+1 Recommend
1 collections
      • Record: found
      • Abstract: found
      • Article: found

      Dietary Tocopherol Supplementation after Trabeculectomy and Phacotrabeculectomy: Double-Blind Randomized Placebo-Controlled Trial

      Read this article at

          There is no author summary for this article yet. Authors can add summaries to their articles on ScienceOpen to make them more accessible to a non-specialist audience.


          Purpose: The vitamin E compound α-tocopherol inhibits fibroblast growth in vitro. To evaluate its potential benefit in preventing failure of glaucoma filtration surgery, we prospectively investigated the outcome of filtering surgery with postoperative dietary α-tocopherol supplementation. Patients and Methods: Thirty-nine patients (39 eyes) with primary open-angle glaucoma or pseudoexfoliative glaucoma were randomly assigned to two post-(phaco)-trabeculectomy treatment groups. Daily oral intake of 300 mg α-tocopheryl-acetate (absorbed as α-tocopherol in the intestine) for 2 months was compared to a placebo preparation in a double-blind trial. The follow-up time was 1 year. Success was defined as intraocular pressure (IOP) ≤18 mm Hg with no medication, no needling revision, and no subconjunctival injection. Results: In the tocopherol group, the relative risk for trabeculectomy failure decreased from 1.58 at 2 weeks (p = 0.95) to 1.0 at 1 year. Success rates (67–90%) and IOP reduction (mean 39 to 53%) were statistically comparable in the two groups. Considering postoperative complications, no relevant differences were found. Discussion: Trabeculectomy and phacotrabeculectomy outcome did not show any differences between α-tocopherol-supplemented patients and the placebo group.

          Related collections

          Most cited references 6

          • Record: found
          • Abstract: found
          • Article: not found

          Anti-inflammatory fibrosis suppression in threatened trabeculectomy bleb failure produces good long term control of intraocular pressure without risk of sight threatening complications.

          To determine the long term outcome of systemic anti-inflammatory fibrosis suppression in cases of threatened trabeculectomy bleb failure in open angle glaucoma.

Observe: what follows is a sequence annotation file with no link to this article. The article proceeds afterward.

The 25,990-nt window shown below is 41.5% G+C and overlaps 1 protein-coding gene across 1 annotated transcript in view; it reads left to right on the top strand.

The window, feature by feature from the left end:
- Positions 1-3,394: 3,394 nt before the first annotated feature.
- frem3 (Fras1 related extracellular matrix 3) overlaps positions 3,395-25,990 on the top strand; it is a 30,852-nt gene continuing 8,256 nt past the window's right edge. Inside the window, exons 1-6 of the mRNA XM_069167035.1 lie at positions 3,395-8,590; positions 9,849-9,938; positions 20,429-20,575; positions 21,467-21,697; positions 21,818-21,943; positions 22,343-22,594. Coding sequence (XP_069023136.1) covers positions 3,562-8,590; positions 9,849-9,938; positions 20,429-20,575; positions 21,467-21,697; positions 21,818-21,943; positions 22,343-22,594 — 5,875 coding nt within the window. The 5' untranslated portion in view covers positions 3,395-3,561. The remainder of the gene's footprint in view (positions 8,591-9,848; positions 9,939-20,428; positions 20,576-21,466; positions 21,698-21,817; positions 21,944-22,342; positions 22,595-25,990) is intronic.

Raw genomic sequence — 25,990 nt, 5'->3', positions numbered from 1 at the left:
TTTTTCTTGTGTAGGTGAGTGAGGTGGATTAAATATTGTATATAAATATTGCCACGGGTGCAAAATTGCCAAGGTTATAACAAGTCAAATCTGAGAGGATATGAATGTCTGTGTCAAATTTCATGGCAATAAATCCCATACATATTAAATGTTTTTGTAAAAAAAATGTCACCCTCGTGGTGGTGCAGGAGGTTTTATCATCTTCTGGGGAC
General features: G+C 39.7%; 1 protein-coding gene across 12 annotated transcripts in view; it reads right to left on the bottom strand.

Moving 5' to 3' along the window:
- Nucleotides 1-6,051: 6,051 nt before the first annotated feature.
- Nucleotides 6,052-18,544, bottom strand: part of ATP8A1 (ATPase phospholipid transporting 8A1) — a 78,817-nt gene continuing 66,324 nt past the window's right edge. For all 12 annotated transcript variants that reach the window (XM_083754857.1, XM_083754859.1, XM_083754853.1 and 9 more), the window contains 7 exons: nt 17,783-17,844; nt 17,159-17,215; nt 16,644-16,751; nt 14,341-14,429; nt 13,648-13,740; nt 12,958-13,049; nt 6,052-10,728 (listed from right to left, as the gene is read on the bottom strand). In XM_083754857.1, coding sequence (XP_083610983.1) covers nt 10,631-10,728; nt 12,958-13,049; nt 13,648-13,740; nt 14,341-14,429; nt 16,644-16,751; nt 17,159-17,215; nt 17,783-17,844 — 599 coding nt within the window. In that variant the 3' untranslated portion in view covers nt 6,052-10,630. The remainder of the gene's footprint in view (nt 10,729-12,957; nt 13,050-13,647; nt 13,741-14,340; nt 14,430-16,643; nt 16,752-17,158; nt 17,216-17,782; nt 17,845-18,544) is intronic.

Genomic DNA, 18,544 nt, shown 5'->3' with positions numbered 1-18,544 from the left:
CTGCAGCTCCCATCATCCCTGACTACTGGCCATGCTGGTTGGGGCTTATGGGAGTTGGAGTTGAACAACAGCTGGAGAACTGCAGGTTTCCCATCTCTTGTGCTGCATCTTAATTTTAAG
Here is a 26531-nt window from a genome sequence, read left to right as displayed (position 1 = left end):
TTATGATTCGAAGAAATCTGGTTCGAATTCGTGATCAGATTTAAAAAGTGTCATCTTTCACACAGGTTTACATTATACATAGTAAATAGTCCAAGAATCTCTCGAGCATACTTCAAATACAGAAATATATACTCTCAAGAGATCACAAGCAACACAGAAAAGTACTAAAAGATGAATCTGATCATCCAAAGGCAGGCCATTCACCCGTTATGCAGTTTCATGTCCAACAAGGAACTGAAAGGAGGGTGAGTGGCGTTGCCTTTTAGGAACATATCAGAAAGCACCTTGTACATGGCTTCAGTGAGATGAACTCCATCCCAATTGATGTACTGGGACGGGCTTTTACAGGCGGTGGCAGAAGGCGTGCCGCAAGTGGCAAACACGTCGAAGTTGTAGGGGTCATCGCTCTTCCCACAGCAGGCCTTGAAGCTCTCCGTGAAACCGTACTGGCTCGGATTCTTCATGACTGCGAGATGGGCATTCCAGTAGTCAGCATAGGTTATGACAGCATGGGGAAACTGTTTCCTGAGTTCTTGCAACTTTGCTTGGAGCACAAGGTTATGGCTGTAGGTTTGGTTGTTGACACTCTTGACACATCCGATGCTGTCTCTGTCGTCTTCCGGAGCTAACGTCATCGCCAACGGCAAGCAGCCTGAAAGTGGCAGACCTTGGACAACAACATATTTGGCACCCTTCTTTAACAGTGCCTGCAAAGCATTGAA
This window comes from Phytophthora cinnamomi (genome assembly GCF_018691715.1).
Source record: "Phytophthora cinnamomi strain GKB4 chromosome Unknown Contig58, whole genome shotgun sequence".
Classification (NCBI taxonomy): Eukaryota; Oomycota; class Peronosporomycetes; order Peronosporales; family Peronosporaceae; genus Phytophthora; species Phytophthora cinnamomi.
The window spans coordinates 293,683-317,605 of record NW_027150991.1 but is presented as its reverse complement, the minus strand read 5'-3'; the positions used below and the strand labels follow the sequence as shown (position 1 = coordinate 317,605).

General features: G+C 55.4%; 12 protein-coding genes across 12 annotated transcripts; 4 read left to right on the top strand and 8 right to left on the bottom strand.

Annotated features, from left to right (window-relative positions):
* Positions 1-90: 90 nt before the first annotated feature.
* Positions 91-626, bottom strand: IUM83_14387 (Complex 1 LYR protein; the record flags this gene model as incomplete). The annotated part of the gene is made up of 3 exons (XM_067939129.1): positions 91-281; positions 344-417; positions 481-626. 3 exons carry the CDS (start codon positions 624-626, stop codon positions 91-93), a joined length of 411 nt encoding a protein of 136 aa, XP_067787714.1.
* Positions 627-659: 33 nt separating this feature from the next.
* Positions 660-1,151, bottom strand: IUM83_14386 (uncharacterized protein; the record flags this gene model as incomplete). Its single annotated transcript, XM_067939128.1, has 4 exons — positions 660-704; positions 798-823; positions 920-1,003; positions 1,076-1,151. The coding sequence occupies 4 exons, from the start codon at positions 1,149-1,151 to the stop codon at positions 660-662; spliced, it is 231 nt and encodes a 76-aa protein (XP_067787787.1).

• Record: found
            • Abstract: found
            • Article: not found

            Basic science and clinical aspects of wound healing in glaucoma filtering surgery.

             M. R. Chang,  Q Cheng,  D. Lee (1998)
            Success of glaucoma filtration surgery is influenced by the wound healing response. Attention has been focused on pharmacological agents to control a process that leads to excessive scarring and eventual failure of glaucoma filtration surgery. Several agents, including 5-fluorouracil and mitomycin C, as well as other antiproliferative drugs will be discussed. Newer antifibrotic agents and novel drug delivery systems are under development in tissue culture and animal models in an effort to improve efficacy and safety. This article summarizes current treatment modalities and future prospects to prevent excessive wound healing and improve the success of glaucoma filtration surgery.
              • Record: found
              • Abstract: not found
              • Article: not found

              Effect of orally administered alpha-tocopheryl acetate on human myocardial alpha-tocopherol levels


                Author and article information

                S. Karger AG
                July 2009
                21 February 2009
                : 223
                : 4
                : 228-232
                Departments of Ophthalmology, aUniversity of Bern, Inselspital, Bern, and bUniversity Hospital Basel, University of Basel, Basel, and cDepartment of Strabismus and Neuro-Ophthalmology, Kantonsspital St. Gallen, St. Gallen, Switzerland
                203367 Ophthalmologica 2009;223:226–230
                © 2009 S. Karger AG, Basel

                Copyright: All rights reserved. No part of this publication may be translated into other languages, reproduced or utilized in any form or by any means, electronic or mechanical, including photocopying, recording, microcopying, or by any information storage and retrieval system, without permission in writing from the publisher. Drug Dosage: The authors and the publisher have exerted every effort to ensure that drug selection and dosage set forth in this text are in accord with current recommendations and practice at the time of publication. However, in view of ongoing research, changes in government regulations, and the constant flow of information relating to drug therapy and drug reactions, the reader is urged to check the package insert for each drug for any changes in indications and dosage and for added warnings and precautions. This is particularly important when the recommended agent is a new and/or infrequently employed drug. Disclaimer: The statements, opinions and data contained in this publication are solely those of the individual authors and contributors and not of the publishers and the editor(s). The appearance of advertisements or/and product references in the publication is not a warranty, endorsement, or approval of the products or services advertised or of their effectiveness, quality or safety. The publisher and the editor(s) disclaim responsibility for any injury to persons or property resulting from any ideas, methods, instructions or products referred to in the content or advertisements.

                Page count
                Figures: 1, Tables: 2, References: 14, Pages: 5
                Original Paper


                Comment on this article